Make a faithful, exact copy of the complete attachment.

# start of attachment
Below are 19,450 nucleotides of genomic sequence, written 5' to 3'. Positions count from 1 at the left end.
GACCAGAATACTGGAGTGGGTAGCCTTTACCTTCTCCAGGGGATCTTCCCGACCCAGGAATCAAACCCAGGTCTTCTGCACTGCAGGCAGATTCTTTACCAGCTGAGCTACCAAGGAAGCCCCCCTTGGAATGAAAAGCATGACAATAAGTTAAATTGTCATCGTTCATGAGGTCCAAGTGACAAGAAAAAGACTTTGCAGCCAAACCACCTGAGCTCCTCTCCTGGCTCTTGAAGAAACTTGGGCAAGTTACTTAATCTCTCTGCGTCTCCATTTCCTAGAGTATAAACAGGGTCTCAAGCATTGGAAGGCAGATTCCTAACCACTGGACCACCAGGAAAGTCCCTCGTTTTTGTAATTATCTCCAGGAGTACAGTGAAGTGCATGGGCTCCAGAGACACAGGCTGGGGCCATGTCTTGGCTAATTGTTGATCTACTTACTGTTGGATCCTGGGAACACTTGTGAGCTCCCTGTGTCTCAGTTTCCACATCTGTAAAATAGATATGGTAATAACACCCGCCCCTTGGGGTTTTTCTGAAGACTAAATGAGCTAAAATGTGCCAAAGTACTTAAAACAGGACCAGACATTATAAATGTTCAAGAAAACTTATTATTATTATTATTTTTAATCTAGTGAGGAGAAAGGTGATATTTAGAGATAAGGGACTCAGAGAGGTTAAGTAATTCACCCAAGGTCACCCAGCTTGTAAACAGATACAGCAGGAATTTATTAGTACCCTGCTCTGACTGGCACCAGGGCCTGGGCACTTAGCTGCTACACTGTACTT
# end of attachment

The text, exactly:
Below are 19,450 nucleotides of genomic sequence, written 5' to 3'. Positions count from 1 at the left end.
GACCAGAATACTGGAGTGGGTAGCCTTTACCTTCTCCAGGGGATCTTCCCGACCCAGGAATCAAACCCAGGTCTTCTGCACTGCAGGCAGATTCTTTACCAGCTGAGCTACCAAGGAAGCCCCCCTTGGAATGAAAAGCATGACAATAAGTTAAATTGTCATCGTTCATGAGGTCCAAGTGACAAGAAAAAGACTTTGCAGCCAAACCACCTGAGCTCCTCTCCTGGCTCTTGAAGAAACTTGGGCAAGTTACTTAATCTCTCTGCGTCTCCATTTCCTAGAGTATAAACAGGGTCTCAAGCATTGGAAGGCAGATTCCTAACCACTGGACCACCAGGAAAGTCCCTCGTTTTTGTAATTATCTCCAGGAGTACAGTGAAGTGCATGGGCTCCAGAGACACAGGCTGGGGCCATGTCTTGGCTAATTGTTGATCTACTTACTGTTGGATCCTGGGAACACTTGTGAGCTCCCTGTGTCTCAGTTTCCACATCTGTAAAATAGATATGGTAATAACACCCGCCCCTTGGGGTTTTTCTGAAGACTAAATGAGCTAAAATGTGCCAAAGTACTTAAAACAGGACCAGACATTATAAATGTTCAAGAAAACTTATTATTATTATTATTTTTAATCTAGTGAGGAGAAAGGTGATATTTAGAGATAAGGGACTCAGAGAGGTTAAGTAATTCACCCAAGGTCACCCAGCTTGTAAACAGATACAGCAGGAATTTATTAGTACCCTGCTCTGACTGGCACCAGGGCCTGGGCACTTAGCTGCTACACTGTACTT